Conversely, the lack of inflation is the focal point. Is it normal to have so little price pressure when growth has been strong for such a prolonged period and the influx of money mostly unlimited? There are secular forces at work weighing on inflation globally, like demographics (the effects of aging on consumption habits), automation (putting pressure on wages) and digitalisation. There are also cyclical elements missing this time around: the commodity cycle and investment. Usually, after sustained periods of growth, commodity prices reach their peak on the back of supply and demand imbalances, and negatively affect both consumers and companies suffering from higher input costs. Our proprietary Inflation Nowcaster not only indicates a deterioration in inflation conditions, it also indicates that not a single inflation component is showing signs of strength: from wages to input prices, imported and expected inflation, all are low and going lower. And it is happening all across the developed and emerging world.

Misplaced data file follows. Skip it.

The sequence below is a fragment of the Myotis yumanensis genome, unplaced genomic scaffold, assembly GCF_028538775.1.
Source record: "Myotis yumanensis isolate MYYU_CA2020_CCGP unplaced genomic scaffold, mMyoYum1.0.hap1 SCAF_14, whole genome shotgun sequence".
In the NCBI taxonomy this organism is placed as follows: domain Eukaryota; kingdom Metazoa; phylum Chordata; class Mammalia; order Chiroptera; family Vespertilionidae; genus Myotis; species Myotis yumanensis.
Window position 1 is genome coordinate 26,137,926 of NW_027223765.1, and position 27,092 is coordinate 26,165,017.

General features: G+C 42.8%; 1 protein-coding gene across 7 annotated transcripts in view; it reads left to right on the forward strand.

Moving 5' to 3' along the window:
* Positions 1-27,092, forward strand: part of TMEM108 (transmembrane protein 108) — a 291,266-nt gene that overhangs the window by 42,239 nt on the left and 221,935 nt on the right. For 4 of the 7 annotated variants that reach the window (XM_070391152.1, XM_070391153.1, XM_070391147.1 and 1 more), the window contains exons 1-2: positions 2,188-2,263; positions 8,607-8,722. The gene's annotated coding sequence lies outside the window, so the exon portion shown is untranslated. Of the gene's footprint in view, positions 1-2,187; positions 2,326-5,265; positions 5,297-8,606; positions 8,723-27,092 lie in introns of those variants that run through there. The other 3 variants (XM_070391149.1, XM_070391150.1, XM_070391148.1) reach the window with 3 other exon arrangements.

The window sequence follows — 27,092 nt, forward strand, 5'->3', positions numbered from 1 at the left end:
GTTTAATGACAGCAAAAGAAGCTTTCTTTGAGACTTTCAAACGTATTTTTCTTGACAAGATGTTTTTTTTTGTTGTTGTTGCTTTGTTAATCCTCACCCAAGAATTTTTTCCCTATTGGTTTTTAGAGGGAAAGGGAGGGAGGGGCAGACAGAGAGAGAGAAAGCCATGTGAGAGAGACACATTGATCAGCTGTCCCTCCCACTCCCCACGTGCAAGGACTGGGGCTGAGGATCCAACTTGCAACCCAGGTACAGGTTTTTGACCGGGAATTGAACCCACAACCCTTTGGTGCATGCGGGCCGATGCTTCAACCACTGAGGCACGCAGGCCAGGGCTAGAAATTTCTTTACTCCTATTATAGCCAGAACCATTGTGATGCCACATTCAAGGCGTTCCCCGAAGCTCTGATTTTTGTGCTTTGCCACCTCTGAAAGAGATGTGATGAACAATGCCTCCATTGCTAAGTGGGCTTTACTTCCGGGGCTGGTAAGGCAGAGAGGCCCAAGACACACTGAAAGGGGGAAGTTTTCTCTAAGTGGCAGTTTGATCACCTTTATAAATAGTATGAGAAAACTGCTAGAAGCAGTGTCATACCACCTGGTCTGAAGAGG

As a result, it provides central banks with breathing space and allows them to ease and pump as much money as possible into the system, helping the world to prolong growth and revive inflation.

Sentiment: When You Reach for the Moon, the World is Not Enough

Expectations have climaxed and it looks like there can only be disappointment ahead. Looking at interest rates pricing, a total of 250bps cuts are currently priced in the G10 12 months ahead, with at least one to two cuts expected in every country, apart from the Nordics. In the US, investors are still factoring in three cuts 12 months ahead (from four recently).